Monday, November 30, 2009

Cold tips

This time of the year is the most dangerous for our citizens without homes. Having survived two winters, (this being my 3rd) I thought it best to give some tips on survival.
A) Protect yourself from the wind and any precipitation. If you built your own shelter or are sleeping outside without a tarp or tent, find a place that blocks the north and southern winds. If you have a tarp/tent- face the sides pointing north and south with the main opening facing eastward and the backside facing west. This will give you the most protection against the wind.
B) Place your shelter on pallets or something else to keep it off the ground. A wet ground will not only ruin your belongings faster but also can be a detriment to keeping your shelter insulated.
C) Try to get some baby powder and multiple pairs of socks. Use the baby powder in your shoes to help keep your feet dry and extra socks to keep your feet warm. Don't wear your shoes when you go to sleep. Better to use layers of socks.
D) Have a large container or cup inside your shelter for bathroom use #1. Nothing worse than getting out of the covers when it's 20 degrees to use the bathroom and letting all the warmth escape from your bedding.
E) Candles can provide warmth in a small shelter and are available in many dumpsters for the taking. (Mostly behind dollar stores) Place these away from any materials which are combustible.
F) If you have a nice winter coat, use it to wrap your feet at night. Your extremities will get colder than most of your other body parts. Protect these parts first and foremost.
G)It takes a minimum of 4 blankets to ward off the cold during a 20 degree night plus your clothing.
H) Insulate your shelter with cardboard (Bottom and sides) and other materials easily found in trash and dumpsters.
I) If you get too cold and have a Post Office near you, go inside to warm up. Most Post Offices are opened 24hrs - 7 days a week so people can get to their mailboxes. Find other 24 hour facilities in your area.
J) Drinking alcohol does not provide warmth to the body but instead intoxication is the number 1 reason most homeless die during the winter time from hypothermia or accidents. Don't leave your shelter if your drinking!
K) Lastly, wear many layers of clothes. Even a t-shirt can help insulate your body against the cold.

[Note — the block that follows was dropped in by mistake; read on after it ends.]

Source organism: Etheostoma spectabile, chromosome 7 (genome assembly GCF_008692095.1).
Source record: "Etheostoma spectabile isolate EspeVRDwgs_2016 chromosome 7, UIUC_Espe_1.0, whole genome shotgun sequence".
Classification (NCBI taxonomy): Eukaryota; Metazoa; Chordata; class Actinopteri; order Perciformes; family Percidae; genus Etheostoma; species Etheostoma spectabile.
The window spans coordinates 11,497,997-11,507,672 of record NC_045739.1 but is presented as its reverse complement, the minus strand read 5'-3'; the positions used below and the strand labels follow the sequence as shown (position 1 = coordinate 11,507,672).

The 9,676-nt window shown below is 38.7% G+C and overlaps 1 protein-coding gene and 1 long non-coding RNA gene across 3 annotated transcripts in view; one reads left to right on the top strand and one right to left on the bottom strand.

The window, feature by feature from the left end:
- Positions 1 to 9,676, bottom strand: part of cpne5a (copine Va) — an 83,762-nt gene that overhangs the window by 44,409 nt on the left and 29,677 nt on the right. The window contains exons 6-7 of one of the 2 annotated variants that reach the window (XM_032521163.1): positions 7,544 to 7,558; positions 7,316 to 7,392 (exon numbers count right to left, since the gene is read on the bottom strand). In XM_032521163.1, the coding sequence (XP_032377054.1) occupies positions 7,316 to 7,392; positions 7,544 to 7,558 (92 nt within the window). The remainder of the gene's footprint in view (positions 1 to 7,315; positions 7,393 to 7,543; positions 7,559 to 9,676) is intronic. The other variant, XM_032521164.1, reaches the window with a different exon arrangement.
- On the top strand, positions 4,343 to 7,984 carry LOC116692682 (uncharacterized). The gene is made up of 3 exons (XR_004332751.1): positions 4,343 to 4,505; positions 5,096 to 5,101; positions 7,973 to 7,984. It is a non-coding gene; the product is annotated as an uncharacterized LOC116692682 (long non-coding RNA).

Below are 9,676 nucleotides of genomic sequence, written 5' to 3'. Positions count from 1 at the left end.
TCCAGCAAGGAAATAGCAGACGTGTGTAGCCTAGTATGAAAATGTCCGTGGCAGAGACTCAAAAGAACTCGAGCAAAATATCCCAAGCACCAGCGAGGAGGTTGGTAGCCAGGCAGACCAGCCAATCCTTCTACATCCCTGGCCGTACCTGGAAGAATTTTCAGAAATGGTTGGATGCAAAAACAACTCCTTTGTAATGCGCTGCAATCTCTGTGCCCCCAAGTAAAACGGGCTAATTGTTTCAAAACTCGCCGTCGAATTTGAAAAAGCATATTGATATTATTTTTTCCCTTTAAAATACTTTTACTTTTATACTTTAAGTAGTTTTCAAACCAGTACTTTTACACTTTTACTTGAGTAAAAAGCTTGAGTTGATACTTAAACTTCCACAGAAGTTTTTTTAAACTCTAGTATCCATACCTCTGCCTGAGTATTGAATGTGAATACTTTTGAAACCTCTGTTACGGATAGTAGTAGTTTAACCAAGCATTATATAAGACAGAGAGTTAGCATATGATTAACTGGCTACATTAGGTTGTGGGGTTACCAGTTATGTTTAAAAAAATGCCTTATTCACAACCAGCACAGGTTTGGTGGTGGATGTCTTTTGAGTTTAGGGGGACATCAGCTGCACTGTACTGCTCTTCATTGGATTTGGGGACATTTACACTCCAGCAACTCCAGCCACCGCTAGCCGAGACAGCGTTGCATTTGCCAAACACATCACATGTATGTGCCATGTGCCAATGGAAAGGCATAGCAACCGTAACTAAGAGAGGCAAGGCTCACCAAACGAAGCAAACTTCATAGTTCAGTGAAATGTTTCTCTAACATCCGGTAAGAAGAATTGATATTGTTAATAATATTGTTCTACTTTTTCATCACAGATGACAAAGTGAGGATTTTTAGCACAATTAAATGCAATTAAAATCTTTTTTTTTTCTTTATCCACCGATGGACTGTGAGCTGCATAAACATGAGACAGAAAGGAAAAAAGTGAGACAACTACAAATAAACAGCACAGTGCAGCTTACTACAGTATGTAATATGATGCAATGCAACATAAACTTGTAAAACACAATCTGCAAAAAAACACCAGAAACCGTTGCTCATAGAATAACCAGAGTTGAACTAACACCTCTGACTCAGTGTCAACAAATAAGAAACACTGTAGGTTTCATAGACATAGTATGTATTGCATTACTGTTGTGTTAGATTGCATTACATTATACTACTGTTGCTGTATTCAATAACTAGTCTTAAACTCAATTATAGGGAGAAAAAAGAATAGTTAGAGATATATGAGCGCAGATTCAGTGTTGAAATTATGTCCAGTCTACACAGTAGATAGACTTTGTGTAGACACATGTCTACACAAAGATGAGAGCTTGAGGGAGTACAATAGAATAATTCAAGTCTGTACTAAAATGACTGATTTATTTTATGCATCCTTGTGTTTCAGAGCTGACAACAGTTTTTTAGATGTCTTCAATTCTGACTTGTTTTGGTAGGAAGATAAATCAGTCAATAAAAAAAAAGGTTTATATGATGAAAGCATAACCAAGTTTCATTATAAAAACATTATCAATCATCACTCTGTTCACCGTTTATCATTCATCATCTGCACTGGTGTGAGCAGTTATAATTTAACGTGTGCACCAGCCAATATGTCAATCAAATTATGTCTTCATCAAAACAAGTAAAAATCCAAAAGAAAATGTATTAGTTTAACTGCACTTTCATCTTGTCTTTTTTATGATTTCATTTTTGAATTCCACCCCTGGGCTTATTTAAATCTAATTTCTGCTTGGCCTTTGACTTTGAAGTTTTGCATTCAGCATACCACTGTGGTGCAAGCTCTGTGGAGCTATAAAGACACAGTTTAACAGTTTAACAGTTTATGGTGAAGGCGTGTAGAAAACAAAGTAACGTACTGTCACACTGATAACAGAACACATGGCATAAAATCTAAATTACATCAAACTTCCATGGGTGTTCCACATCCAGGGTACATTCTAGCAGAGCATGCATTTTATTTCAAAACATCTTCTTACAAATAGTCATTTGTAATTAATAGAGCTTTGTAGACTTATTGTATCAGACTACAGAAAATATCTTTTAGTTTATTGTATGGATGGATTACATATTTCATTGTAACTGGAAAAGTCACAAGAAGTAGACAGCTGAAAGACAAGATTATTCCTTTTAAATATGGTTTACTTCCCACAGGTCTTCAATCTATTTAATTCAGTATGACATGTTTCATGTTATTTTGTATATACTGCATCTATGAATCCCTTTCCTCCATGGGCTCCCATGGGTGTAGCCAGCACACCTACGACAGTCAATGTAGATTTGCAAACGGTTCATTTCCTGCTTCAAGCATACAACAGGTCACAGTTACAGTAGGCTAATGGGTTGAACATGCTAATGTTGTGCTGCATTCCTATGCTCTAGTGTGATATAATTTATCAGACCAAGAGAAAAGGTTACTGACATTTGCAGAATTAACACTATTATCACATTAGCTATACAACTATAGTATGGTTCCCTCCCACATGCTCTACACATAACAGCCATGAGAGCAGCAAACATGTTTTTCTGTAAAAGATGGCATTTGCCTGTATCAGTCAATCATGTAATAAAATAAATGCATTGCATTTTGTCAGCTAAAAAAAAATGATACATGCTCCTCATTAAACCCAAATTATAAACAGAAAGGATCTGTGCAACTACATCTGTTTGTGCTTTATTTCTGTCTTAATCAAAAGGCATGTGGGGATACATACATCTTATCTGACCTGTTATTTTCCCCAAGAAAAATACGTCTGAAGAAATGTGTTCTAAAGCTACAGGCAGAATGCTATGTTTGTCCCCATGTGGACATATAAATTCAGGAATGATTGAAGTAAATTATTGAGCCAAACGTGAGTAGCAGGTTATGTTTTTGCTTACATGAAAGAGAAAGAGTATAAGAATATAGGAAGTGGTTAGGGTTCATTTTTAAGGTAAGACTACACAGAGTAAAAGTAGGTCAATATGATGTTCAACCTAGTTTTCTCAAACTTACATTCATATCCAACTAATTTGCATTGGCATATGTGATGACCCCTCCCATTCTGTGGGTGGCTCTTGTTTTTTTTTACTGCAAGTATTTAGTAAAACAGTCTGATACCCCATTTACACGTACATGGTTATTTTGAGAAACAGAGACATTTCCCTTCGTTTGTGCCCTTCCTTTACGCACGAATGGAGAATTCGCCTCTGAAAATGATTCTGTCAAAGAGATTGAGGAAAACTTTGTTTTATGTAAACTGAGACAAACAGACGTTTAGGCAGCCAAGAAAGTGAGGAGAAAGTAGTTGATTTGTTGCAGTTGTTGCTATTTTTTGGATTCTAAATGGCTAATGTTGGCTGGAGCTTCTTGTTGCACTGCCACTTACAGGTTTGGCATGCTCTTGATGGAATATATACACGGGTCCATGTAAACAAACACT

Saturday, November 28, 2009

New Homeless not really new

Recently the media has been talking about the "New homeless". This geographical and economic group aren't new at all. It's just due to the economy, more former middle class citizens are finding the bottom as have many before them. The homeless encompass every type of individual from every type of defined class we have in America. The only thing in common that every homeless person has with another is the plight of suffering and the fight to survive. That's it.
So when we here the term "homeless" in any media report, the wise and the just know there isn't such a person who can fit into the box which has been created by those who live in fear or ignorance.
The irony is, even our dead have a home and are far more respected and given dignity than our living.
New media gotcha phrase...yes.


I'm thankful to have my Van to live in.
I'm thankful for my other homeless friends.
I'm thankful for the nice weather.
I'm thankful for two meals per day.
I'm thankful to live with dignity.
I'm thankful to suffer with grace.
I'm thankful for my Father.
I'm thankful for having hope for the future.
I'm thankful I survived another day.

Friday, November 20, 2009

Hope Defined

I walked into an store the other day to look at furniture prices. Not because I could afford anything today, but I knew with my disability on the way, I could have my own home, my own life, my own dignity within the next 60 days. It was a exhilarating feeling like something I really haven't felt in a long time.
I mentioned this only because one of my friends stated that he had been staying homeless in his truck for so long, it doesn't bother him any longer. He had completely accepted the situation and his statement really made me cringe. The reason is simple.
Hope is the greatest aphrodisiac there is for life. On the other side of the coin, hopelessness destroys every aspect life. Health, mental state, nutrition, relationships. And this is just the tip of the iceberg. Hopelessness cost the economy, community and self respect. Needless human despair questions the very foundations of religion, governments and humanity.
I traveled that road of hopelessness for a long time.
The human spirit is not capable to suffer without a cause and have any kind of hope for the future. It just isn't possible to do. Every person I have spoken to, I've asked, "Would you rather be sitting on your own couch watching T.V. in your own home right now or rather be homeless?" I can assure you not a single person out of thousands have ever told me that they would rather be homeless and suffering needlessly. I can tell you that a overwhelming majority though have no hope of that happening in their lifetime. In fact, never in life did I ever think I would see people so filled with hopelessness that I would watch individuals wait for their death with the same anticipation as a child waiting for Christmas morning.
To know "hope" defined, one really needs to know hopelessness defined and I wish I had never found out.

Tuesday, November 10, 2009

Only if I knew